A few month later I was back in Norway when I needed a copy from my journal from the hospital that treated me there. I just had to log in on an online platform where I within a few clicks could check my whole journal. Actually, I could find all the journals from all the injuries and diseases I have had in Norway. I could also make an appointment with the doctor, checking my prescriptions or changing my local doctor. So efficient and easy for me.
It might seem like only a small difference, but if you put this and all the things that I haven’t mentioned together you would see how easy life is in Norway and how annoying the German bureaucracy can be.
Other things that come to mind next to the health issues where Norwegians just choose the easier and more modern way are: Payment methods, Tickets for public transport, Job- and University-applications, Education, Exams, Grades, Certifications and much more. I just have to listen to my German friends talking about how stressed they are from school, university or their job in Germany and I think „thank god, that I live in Norway“. Norway is such a far developed and modern country that going back to Germany seems like travelling back in time for like 10 years. So, one big point to answer the question „why Norway?“ is off course the beautiful nature and perfect conditions for sports (e.g. orienteering, skiing…), but also the fact that living in Norway is easier, makes one happier and reduces the level of stress.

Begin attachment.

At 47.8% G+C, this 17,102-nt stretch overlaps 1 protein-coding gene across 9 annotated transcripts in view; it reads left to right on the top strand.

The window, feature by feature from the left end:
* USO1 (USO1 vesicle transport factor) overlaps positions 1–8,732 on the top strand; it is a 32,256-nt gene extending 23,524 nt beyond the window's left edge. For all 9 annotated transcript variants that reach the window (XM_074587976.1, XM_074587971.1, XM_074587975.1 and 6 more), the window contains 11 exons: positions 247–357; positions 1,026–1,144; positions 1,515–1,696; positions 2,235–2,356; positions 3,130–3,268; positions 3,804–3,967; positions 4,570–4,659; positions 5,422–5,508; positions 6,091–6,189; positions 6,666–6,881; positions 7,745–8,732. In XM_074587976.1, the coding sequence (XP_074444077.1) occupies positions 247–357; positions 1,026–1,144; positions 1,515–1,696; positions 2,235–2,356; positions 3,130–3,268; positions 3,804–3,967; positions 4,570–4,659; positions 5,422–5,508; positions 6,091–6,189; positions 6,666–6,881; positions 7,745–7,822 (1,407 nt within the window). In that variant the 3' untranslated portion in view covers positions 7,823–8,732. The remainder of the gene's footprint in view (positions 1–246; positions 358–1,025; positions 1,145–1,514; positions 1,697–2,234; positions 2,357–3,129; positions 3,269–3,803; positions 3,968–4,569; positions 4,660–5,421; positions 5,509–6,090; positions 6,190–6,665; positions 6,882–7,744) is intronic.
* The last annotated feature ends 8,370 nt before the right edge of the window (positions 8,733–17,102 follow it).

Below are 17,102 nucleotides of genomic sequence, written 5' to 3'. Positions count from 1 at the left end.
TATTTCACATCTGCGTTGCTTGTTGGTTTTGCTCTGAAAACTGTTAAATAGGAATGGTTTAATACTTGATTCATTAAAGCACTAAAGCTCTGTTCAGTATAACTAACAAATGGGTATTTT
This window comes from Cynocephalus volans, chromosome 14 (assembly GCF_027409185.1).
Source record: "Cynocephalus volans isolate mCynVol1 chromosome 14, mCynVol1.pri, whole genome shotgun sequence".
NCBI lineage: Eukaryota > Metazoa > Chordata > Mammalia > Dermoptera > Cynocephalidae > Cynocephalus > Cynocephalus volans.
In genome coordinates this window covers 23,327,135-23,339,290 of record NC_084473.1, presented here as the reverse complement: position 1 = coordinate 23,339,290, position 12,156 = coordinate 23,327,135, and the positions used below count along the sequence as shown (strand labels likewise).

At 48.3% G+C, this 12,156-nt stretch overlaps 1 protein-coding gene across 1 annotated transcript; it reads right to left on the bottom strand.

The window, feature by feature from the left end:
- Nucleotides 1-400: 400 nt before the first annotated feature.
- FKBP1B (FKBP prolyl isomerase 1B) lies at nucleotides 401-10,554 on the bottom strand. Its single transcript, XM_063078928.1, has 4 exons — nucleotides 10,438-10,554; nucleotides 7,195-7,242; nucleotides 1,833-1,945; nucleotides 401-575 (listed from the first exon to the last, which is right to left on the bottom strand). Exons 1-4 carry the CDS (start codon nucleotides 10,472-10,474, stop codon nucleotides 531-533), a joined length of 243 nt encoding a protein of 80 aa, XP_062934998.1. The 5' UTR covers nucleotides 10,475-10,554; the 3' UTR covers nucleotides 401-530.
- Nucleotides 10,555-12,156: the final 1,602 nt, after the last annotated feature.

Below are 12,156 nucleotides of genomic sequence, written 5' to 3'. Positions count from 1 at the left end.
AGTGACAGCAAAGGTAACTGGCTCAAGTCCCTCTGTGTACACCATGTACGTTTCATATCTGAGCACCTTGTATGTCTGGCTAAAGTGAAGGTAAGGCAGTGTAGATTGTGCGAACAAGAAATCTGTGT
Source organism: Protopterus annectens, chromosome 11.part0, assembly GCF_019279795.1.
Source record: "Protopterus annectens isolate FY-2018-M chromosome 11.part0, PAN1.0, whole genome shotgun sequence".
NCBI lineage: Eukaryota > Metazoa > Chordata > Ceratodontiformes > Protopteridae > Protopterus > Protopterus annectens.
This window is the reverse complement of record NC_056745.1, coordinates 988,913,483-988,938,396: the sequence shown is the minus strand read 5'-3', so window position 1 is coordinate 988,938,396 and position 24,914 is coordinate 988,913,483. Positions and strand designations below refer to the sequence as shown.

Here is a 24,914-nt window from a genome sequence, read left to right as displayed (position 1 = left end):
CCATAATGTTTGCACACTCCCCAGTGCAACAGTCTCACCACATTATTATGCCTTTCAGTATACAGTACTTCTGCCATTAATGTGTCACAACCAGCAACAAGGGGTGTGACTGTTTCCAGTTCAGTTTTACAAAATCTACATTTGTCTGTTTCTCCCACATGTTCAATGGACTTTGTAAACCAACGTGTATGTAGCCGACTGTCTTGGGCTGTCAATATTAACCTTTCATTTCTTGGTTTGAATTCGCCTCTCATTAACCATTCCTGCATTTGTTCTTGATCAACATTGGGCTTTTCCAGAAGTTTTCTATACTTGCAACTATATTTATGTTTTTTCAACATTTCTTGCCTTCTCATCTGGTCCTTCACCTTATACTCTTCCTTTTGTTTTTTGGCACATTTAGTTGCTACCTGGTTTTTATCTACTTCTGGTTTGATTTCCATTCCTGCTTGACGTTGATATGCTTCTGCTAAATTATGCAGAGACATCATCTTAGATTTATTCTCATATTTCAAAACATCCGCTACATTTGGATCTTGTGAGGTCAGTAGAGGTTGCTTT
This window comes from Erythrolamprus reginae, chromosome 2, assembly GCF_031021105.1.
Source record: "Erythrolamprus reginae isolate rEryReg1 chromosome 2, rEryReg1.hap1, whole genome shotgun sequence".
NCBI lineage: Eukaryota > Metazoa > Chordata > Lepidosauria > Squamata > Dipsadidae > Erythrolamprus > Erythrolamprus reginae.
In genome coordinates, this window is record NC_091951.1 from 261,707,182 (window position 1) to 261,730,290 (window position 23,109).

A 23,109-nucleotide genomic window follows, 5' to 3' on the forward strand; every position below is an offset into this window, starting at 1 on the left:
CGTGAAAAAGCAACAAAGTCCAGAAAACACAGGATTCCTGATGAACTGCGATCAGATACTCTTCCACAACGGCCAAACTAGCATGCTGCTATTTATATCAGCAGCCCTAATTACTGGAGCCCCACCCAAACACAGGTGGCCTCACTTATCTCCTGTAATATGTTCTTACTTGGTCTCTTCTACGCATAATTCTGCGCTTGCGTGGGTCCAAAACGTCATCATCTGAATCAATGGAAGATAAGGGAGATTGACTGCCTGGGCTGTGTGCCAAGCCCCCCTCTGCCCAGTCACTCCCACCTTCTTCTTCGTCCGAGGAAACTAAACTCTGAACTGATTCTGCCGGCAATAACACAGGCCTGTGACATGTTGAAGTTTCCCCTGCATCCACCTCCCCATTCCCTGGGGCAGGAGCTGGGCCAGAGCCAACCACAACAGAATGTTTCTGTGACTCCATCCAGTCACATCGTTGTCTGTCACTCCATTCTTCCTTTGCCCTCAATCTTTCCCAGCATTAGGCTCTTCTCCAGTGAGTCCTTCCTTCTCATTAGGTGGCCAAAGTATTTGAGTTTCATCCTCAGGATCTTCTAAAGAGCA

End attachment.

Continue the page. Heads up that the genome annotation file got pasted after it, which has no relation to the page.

Now that we know that Norway is great let’s go to the second question.
Do you miss Germany?
Yes, so many things and in so many ways.
Off course I miss my family and friends. Having dinner with my family, playing with my niece in the garden, sitting on a warm summer evening with my father and friends for some Bratwurst and beer in the garden or meeting my old friends to join them for a party are things I really would like to do more often.
Then there are all the other typical German or untypical Norwegian things that I miss. But I am doing fine without them if I get them now and then when I am on holidays in Germany. That are things like: Bratwurst, Döner, real bread, beer, clubs open until the last one leaves the dancefloor, bars where you actually can afford to buy a drink, local bakeries, local butchers, the repertory of food in German supermarkets, Christmas markets, relatively warm and long summers (compared to Norway) and all the things that would take me to much time to explain now.
But then there are also these things that I miss from Germany and just don’t understand how they work in Norway. These things concern social behavior and interactions in general. Now I am getting very general and I know that there are many exceptions on both sides, but Norwegians are cold people. After 5 years living in Norway, I still don’t know for example which people I should look at, smile at, greet, give a handshake or a hug.